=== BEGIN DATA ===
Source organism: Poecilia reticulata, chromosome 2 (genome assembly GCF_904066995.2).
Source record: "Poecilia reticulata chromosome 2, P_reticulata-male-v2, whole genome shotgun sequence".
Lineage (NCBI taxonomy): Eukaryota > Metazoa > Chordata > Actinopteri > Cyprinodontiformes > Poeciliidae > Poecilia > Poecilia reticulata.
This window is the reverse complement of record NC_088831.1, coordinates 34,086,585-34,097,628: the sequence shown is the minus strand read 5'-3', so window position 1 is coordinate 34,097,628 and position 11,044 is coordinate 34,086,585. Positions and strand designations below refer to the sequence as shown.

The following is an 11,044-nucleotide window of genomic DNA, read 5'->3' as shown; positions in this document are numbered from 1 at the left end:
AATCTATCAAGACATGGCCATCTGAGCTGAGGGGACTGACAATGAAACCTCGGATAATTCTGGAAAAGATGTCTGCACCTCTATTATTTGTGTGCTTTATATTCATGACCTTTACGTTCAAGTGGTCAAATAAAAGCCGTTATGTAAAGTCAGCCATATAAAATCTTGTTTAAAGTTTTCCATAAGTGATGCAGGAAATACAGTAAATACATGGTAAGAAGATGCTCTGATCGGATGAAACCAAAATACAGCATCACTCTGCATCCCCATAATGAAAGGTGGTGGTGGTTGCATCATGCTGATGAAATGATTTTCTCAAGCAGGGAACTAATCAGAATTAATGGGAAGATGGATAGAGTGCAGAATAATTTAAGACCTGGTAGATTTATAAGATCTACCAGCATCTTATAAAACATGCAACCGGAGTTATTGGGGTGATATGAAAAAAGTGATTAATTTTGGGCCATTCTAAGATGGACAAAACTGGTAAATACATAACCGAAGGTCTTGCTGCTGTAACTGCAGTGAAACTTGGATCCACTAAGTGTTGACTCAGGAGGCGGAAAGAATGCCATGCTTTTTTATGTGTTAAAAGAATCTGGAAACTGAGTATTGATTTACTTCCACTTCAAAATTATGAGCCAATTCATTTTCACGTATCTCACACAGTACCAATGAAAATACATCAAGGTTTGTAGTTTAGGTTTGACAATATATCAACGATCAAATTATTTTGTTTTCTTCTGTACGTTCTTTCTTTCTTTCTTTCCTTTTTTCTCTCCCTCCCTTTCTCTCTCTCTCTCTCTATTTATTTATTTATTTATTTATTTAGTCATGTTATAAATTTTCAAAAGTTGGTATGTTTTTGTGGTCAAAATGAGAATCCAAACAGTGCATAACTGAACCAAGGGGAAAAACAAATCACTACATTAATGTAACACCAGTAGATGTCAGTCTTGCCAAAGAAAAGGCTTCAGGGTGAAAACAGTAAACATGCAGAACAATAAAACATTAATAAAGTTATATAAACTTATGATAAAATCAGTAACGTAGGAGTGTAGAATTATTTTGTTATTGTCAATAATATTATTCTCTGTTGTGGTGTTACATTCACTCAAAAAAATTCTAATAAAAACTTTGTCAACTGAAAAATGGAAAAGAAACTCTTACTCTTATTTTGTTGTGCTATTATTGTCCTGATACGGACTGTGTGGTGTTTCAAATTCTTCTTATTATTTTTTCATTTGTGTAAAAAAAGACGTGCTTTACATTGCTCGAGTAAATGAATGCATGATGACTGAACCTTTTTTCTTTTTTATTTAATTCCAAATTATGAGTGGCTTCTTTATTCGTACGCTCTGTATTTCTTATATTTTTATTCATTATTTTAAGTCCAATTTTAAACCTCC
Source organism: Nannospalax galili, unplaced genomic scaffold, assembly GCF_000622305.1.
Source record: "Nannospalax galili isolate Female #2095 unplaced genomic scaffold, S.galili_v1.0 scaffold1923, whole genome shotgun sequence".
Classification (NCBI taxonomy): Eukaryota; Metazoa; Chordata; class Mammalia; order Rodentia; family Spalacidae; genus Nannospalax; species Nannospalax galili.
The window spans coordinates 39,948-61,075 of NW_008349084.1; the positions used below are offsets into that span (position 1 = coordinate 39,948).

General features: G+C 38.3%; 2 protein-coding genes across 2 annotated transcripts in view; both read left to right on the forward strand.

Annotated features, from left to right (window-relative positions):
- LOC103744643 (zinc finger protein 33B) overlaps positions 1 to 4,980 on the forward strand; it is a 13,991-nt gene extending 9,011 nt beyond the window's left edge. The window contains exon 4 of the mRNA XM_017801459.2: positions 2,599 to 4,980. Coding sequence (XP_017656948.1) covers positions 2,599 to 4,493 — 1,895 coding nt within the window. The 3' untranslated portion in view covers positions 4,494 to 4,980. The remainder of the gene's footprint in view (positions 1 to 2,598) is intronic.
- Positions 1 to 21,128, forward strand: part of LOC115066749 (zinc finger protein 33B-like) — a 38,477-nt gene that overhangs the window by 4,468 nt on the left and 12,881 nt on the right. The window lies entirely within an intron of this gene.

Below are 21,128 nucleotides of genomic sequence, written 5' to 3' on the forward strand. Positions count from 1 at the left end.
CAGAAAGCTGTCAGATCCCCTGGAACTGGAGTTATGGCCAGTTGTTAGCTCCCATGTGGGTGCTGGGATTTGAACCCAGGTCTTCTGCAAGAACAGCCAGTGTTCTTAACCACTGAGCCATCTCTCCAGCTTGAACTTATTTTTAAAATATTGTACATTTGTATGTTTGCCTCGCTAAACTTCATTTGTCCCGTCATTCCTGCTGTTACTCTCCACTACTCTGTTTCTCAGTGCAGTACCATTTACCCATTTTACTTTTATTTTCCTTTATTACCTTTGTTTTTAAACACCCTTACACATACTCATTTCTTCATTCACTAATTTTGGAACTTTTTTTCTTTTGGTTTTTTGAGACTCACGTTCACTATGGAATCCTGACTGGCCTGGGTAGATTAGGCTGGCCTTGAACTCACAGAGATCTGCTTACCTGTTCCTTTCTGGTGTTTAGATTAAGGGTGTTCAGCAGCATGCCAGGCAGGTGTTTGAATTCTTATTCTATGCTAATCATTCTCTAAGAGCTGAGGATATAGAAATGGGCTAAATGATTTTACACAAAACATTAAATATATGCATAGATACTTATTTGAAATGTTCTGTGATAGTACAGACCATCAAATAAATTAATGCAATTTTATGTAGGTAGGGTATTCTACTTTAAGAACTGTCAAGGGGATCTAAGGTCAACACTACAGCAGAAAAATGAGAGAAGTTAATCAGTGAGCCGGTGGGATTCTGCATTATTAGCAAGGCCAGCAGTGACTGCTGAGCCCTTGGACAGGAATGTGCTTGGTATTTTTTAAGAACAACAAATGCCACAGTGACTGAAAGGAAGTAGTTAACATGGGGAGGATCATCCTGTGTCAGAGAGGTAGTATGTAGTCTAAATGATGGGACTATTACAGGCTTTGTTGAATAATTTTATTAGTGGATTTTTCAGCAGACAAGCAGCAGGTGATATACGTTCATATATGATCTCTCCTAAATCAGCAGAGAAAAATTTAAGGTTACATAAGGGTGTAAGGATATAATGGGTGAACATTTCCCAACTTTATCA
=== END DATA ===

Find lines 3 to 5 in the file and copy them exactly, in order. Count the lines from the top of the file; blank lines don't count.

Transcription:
Lineage (NCBI taxonomy): Eukaryota > Metazoa > Chordata > Actinopteri > Cyprinodontiformes > Poeciliidae > Poecilia > Poecilia reticulata.
This window is the reverse complement of record NC_088831.1, coordinates 34,086,585-34,097,628: the sequence shown is the minus strand read 5'-3', so window position 1 is coordinate 34,097,628 and position 11,044 is coordinate 34,086,585. Positions and strand designations below refer to the sequence as shown.

The following is an 11,044-nucleotide window of genomic DNA, read 5'->3' as shown; positions in this document are numbered from 1 at the left end: